There is a growing shortage of container equipment in the Asian hubs of Shanghai, Singapore, and Port Kelang. This is on the back of a very strong peak season that has seen demand soaring beyond expectations. The box availability data from Container xChange (an online platform) has confirmed this trend.
Shanghai has a limited supply of TEU. The situation in Singapore is even more pressing with both TEU and FEU being in short supply. Information regarding this trend was extracted from the Container Availability Index (CAx) which serves both locations. Port Kelang in Malaysia is also showing a shortage of 20-foot container equipment. The message from the Container xChange could not be clearer.
In effect, the lower availability of containers across Asia has caused concern in the industry. The upcoming peak season means an increased need for containers in Asia. This has to be resolved to keep up with an increasing demand for cargo and goods shipped from the region.
Container Supply in Asia
There have been recent reports which have highlighted worsening container shortages in Asia. Part of the issue was that importers in the United States and Europe struggled to return empty containers to China and other Asian manufacturing hubs. The container imbalance was caused primarily by the spike in imports to the US and Europe during the critical months of July and August. This was after the reopening of the respective economies after lockdowns were put in place in the early days of the COVID-19 pandemic.
Container xChange expects the equipment shortage to tighten further as shippers race to get their cargo on the water before the Golden Week holidays. This is the time when China’s factories are expected to close, particularly in the period running from the 1st to the 7th of October. A recent update by US-based Worldwide Logistics Shanghai indicated that the container shortage was more widespread.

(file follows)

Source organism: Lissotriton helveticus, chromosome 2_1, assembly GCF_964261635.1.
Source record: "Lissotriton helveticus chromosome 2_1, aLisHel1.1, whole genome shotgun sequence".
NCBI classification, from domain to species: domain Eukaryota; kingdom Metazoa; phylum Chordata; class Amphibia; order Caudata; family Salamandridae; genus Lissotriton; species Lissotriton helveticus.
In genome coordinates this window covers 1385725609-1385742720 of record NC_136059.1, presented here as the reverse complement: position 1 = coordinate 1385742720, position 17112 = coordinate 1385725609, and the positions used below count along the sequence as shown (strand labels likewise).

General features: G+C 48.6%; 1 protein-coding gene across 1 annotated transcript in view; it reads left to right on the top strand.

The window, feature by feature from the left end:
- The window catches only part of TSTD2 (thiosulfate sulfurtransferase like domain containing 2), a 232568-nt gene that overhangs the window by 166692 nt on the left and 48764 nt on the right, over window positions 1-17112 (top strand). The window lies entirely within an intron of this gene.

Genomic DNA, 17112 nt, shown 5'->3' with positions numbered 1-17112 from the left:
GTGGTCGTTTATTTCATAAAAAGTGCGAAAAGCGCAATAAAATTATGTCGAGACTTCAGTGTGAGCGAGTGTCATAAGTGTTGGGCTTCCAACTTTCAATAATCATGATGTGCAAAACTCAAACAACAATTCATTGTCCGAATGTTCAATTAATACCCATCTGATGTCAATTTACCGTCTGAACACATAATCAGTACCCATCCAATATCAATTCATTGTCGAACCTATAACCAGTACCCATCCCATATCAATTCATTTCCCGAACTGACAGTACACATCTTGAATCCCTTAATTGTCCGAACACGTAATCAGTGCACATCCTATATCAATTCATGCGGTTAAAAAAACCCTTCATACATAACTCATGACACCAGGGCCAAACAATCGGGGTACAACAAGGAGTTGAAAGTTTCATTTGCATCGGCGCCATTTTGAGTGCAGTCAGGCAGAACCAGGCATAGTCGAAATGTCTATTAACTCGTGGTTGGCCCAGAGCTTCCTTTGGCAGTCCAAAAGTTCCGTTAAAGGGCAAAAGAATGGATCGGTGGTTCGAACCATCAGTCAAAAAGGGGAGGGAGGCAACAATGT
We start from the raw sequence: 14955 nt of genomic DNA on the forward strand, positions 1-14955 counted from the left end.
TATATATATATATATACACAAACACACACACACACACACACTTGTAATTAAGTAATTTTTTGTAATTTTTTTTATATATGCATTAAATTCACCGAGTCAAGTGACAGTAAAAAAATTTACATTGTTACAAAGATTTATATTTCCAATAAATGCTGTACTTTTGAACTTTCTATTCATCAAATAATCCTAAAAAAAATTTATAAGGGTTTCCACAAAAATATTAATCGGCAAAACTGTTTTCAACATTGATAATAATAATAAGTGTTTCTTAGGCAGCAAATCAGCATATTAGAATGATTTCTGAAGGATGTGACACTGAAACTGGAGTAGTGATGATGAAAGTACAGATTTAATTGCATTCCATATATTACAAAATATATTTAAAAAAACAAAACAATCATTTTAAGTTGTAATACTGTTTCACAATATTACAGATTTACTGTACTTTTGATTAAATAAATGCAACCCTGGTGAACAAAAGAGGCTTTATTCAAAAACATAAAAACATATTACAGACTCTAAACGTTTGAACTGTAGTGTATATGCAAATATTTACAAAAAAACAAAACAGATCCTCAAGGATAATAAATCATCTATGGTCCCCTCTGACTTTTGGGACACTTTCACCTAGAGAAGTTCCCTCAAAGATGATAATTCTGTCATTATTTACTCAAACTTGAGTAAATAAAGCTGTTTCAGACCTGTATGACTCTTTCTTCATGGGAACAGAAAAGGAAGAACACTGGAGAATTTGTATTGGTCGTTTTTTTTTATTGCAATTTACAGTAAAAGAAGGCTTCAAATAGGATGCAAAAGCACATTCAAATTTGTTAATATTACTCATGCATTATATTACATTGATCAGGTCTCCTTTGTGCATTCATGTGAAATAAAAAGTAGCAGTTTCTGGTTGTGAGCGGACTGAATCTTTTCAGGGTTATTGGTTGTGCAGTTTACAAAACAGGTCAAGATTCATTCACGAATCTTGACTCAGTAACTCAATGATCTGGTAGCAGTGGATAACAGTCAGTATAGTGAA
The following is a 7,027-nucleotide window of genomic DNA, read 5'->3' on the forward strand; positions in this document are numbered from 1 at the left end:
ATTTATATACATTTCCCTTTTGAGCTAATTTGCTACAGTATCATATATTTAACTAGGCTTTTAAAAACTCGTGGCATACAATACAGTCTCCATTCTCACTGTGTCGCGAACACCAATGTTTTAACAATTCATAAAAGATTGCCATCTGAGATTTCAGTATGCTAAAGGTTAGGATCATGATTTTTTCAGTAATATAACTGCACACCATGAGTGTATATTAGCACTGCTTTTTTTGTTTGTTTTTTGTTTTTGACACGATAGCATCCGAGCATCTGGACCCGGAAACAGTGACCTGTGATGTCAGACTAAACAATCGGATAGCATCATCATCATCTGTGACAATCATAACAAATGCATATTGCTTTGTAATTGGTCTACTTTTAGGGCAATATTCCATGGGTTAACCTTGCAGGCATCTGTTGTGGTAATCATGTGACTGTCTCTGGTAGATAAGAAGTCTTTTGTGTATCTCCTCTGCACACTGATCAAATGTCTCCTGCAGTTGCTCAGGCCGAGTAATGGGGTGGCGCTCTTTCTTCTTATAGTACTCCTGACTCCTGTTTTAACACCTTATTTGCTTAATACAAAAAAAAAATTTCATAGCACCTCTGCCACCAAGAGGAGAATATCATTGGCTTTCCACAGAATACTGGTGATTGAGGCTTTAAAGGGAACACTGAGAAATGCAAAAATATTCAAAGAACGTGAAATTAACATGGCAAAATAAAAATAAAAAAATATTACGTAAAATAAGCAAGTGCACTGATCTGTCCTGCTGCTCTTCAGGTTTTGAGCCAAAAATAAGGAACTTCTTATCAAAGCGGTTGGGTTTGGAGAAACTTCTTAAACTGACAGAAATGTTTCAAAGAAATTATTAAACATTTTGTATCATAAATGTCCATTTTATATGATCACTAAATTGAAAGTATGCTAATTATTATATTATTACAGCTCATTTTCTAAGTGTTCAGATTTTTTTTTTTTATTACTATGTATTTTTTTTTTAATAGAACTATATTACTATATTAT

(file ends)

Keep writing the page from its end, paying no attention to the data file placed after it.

It is anticipated that this particular shortage will affect the vast majority of carriers that call at Shanghai, Shenzhen, Ningbo, Dalian, Tianjin, Qingdao, Xiamen, and Fuzhou. Apart from Cosco Shipping, most of the carriers were experiencing shortages in finding equipment. This was confirmed by an update released on the 9th of September.
In early September containers of all sizes (including the 20-foot, 40-foot, and 40-foot high-cube types) were in short supply. However, Container xChange indicated that the shortages were more acute among 20-foot boxes. Additionally, there was evidence that the 40-foot high-cubes were increasing in availability. This was particularly noticeable at port hubs such as Shanghai and Port Kelang.
The surge in Asia exports was also highlighted by Olivier Ghesquiere, president and CEO of container leasing company Textainer Group. During a mid-August call reporting on earnings, he indicated that the significant uptake in demand for containers has extended through the third quarter. According to him, the existing container inventory at Chinese factories held by lessors has by now been almost entirely committed. This would stand at about 600,000 TEU.
This change in market dynamics is driven by the cyclical increase in trade over the summer season. The regions that are most affected include North America and Europe. The trend is compounded by the restocking of inventories following the easing of quarantine measures in the most industrialized and wealthiest nations.